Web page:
Moves have included special duties on aluminium and steel, special duties on Chinese products, renegotiation or withdrawal from NAFTA, withdrawal from the Iran sanctions programme, and proposed new export controls on technology.
Where is this going?
Braumiller said: “It's very interesting because there are $51 billion in imports for the aerospace industry into the US. That was in 2017. If you look at that from an export perspective as well, there was actually an $86 billion surplus – so there's a huge surplus in the aerospace industry.
"So unlike other industries, we don't have a trade deficit."
"It's unfortunate, however, because these different special duties that are being placed on steel, aluminium, and also items from China – all of those will have an impact, as well as the US pulling out of the Iran nuclear deal. Companies that were previously dealing in commercial airlines, like Boeing; they had planned sales of 110 aircraft to Iran – things like that have to be wound down and terminated," she added.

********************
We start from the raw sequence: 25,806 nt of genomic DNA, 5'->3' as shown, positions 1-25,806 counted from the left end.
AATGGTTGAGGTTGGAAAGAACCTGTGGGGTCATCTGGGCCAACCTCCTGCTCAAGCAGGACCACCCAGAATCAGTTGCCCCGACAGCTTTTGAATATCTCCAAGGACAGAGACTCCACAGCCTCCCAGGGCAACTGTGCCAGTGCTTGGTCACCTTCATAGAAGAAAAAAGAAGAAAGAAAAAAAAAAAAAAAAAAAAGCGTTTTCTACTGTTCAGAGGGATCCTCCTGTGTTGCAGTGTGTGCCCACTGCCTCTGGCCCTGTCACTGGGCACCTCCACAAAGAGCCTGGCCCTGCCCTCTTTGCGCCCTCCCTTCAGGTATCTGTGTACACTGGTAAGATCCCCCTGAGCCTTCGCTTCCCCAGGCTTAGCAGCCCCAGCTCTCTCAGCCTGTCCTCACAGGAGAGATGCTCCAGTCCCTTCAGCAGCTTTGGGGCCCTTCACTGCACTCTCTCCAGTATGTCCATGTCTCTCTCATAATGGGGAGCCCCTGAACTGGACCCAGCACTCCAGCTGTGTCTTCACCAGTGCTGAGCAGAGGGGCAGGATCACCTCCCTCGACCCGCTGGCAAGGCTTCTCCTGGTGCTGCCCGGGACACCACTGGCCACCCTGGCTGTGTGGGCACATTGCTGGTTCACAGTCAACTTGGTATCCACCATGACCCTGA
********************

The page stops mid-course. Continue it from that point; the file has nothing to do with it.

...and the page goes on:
The strategies are backfiring in many cases, says Braumiller.
“Several US companies are saying: ‘You know what; we don't want to necessarily manufacture here…we're going to move our manufacturing to another country where those tariffs don't apply. So it is backfiring.”
Braumiller said she hoped things would shift and that the US and China would “put the brakes on this because it's just escalating".
However, in the latest round of tariffs kicking in, the US imposed tariffs on a further $200 billion ($152 billion) worth of Chinese products. China retaliated with tariffs on $60 billion of US goods.